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Publication numberUS3198316 A
Publication typeGrant
Publication dateAug 3, 1965
Filing dateMar 4, 1963
Priority dateMar 4, 1963
Publication numberUS 3198316 A, US 3198316A, US-A-3198316, US3198316 A, US3198316A
InventorsBivans Elbert L
Original AssigneeBivans Corp
Export CitationBiBTeX, EndNote, RefMan
External Links: USPTO, USPTO Assignment, Espacenet
Sprocket drive for carton conveyor
US 3198316 A
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Description  (OCR text may contain errors)

Aug. 3, 1965 E. L. BlVANS SPROCKET DRIVE FOR CARTON CONVEYOR 5 Sheets-Sheet 1 Filed March 4, 1963 L A 3 m H Aug. 3, 1965 E. BIVANS 3,198,316

SPROGKET DRIVE FOR CARTON CONVEYOR Filed March 4, 1965 5 Sheets-Sheet 2 ATTO/P/VE Y Aug. 3, 1965 E. L. BIVANS SPROCKET DRIVE FOR CARTON CONVEYOR 5 Sheets-Sheet 5 Filed March 4, 1963 1940/4L 0457 1. ACE/VIE/VT Aug. 3, 1965 E, L. BIVANS 3,198,315

SPROCKET DRIVE FOR CARTON CONVEYOR Filed March 4, 1965 5 Sheets-Sheet 4 Q INVENTOR.

1965 E. BIVANS 3,198,316

SPROCKET DRIVE FOR CARTON CONVEYOR Filed March 4, 1963 5 Sheets-Sheet 5 INVENTOR. t? 5155?? 4. a/m/va WWW United States Patent 3,18,316 SPROCKET DRiVlE FOR CARTON CONVEYOR Elbert L. Bivaus, Glendaie, Calit'., assignor to Bivans Corporation, Los Angeles, Calif., a corporation of California Filed Mar. 4, 1963, Ser. No. 262,654 9 Claims. (Cl. 198-479) This invention relates to Sprocket Drive for Carton Conveyor and, more particularly to an improved conveyor having an input of empty formed boxes which are to be conveyed through various stations where other operations are performed.

The formed empty box may be received from a box making machine described and claimed in applicants Patents 2,682,209 and 2,682,210 dated June 29, 1954. The patented box making machine includes a stack of collapsed box blanks, the machine acting to open the box and tuck in the side flaps and the end flap at the outer end thereof, the empty box being ejected with the other or inner end open and with its side flaps and end flap projecting in the plane of their respective walls.

The present application discloses means for transferring the box from prone position at the outlet of a box forming machine to a vertical position in the conveyor,

such means being described in further detail and claimed in copending application S.N. 316,950 filed Oct. 17, 1963, for Drive for Uprighting Boxes. The present invention deals particularly with an improved sprocket drive and conveyor which accept such upright empty boxes as an input. So far as the sprocket drive itself is concerned, the empty boxes may be fed to the conveyor by hand or the suction pickup disclosed herein may be operated by hand, although a fully automatic operation is preferred wherein the patented box making machine operates in timed relation with the conveyor and with the apparatus at other stations along the conveyor as described later.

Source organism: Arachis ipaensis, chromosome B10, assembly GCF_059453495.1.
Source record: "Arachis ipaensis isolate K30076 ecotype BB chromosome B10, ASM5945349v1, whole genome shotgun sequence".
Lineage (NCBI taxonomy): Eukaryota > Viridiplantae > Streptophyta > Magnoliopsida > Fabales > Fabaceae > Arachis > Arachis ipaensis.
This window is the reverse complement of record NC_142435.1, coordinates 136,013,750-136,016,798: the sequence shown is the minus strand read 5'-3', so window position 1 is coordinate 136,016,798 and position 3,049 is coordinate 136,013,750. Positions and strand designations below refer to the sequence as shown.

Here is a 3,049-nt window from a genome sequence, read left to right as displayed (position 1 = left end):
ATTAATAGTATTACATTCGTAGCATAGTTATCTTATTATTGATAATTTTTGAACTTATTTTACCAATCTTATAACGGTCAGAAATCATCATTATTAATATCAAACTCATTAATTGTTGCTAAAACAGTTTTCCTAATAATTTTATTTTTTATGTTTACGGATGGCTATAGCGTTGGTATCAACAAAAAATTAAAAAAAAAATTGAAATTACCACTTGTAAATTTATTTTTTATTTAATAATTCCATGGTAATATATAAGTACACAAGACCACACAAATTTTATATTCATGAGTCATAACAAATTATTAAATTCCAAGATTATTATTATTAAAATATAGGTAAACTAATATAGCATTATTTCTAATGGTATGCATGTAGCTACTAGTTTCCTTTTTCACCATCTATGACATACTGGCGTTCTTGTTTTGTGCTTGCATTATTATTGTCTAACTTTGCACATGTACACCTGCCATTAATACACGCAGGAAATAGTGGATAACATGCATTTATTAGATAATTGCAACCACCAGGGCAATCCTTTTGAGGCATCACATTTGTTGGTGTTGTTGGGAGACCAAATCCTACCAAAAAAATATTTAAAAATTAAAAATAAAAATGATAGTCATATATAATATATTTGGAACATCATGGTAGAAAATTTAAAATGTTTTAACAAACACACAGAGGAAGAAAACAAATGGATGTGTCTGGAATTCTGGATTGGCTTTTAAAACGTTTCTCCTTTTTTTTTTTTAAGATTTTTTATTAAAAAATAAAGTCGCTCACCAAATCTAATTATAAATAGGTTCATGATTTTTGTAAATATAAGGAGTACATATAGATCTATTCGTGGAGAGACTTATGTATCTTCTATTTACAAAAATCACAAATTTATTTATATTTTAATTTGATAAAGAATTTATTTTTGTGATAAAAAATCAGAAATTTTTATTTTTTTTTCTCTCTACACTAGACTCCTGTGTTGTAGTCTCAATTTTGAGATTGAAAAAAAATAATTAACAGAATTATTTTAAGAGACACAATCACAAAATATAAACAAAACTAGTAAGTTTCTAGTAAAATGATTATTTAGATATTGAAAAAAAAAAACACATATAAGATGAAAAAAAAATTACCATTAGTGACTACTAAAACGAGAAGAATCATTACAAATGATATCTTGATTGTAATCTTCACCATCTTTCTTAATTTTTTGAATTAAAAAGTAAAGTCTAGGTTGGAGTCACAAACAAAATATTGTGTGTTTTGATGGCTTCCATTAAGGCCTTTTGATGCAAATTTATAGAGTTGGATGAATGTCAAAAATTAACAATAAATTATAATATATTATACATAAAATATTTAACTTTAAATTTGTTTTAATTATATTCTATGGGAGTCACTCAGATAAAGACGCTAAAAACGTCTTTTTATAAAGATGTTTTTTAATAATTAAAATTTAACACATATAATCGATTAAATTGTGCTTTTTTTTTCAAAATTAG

When using a pair of endless chains, one of which has a set of spaced leading fingers and the other having a set of cooperating spaced lagging fingers, with fingers of each set embracing opposite sides of the box, on attempting to move the box into position between the companion leading and lagging fingers at a time when the leading finger is extended at right angles to its chain which has advanced beyond the sprocket, and the lagging finger which is still on the sprocket and extending on a radius to it, the difliculty arises of obtaining high speed operation while being restricted to a limited clearance for the box and for the suction head which moves the box into position and has to withdraw before the lagging finger moves ed the sprocket to a position on the box parallel to the leading finger.

According to the present invention, sprocket means are provided for tilting the lagging finger on the sprocket in a lagging backward direction with respect to the sprocket which increases the size of the space for receiving the box between the leading and lagging fingers and increases the time interval for the lagging finger to move into position at the lagging side of the box parallel with the leading finger on the leading side of the box. This is conducive to a greater tolerance for a box feeding device and to a higher speed of operation.

The invention provides (a) means for adjusting the relative angular positions of the sprockets to suit articles of different widths, (b) a rail on which both the leading and lagging fingers ride to support the moving fingers, and (c) a slide bearing support for the chain carrying the lagging fingers to prevent sidesway created by the eccentricity of their sprocket.

For further details of the invention, reference may be made to the drawings wherein FIG. 1 is a plan view of a fully automatic machine,'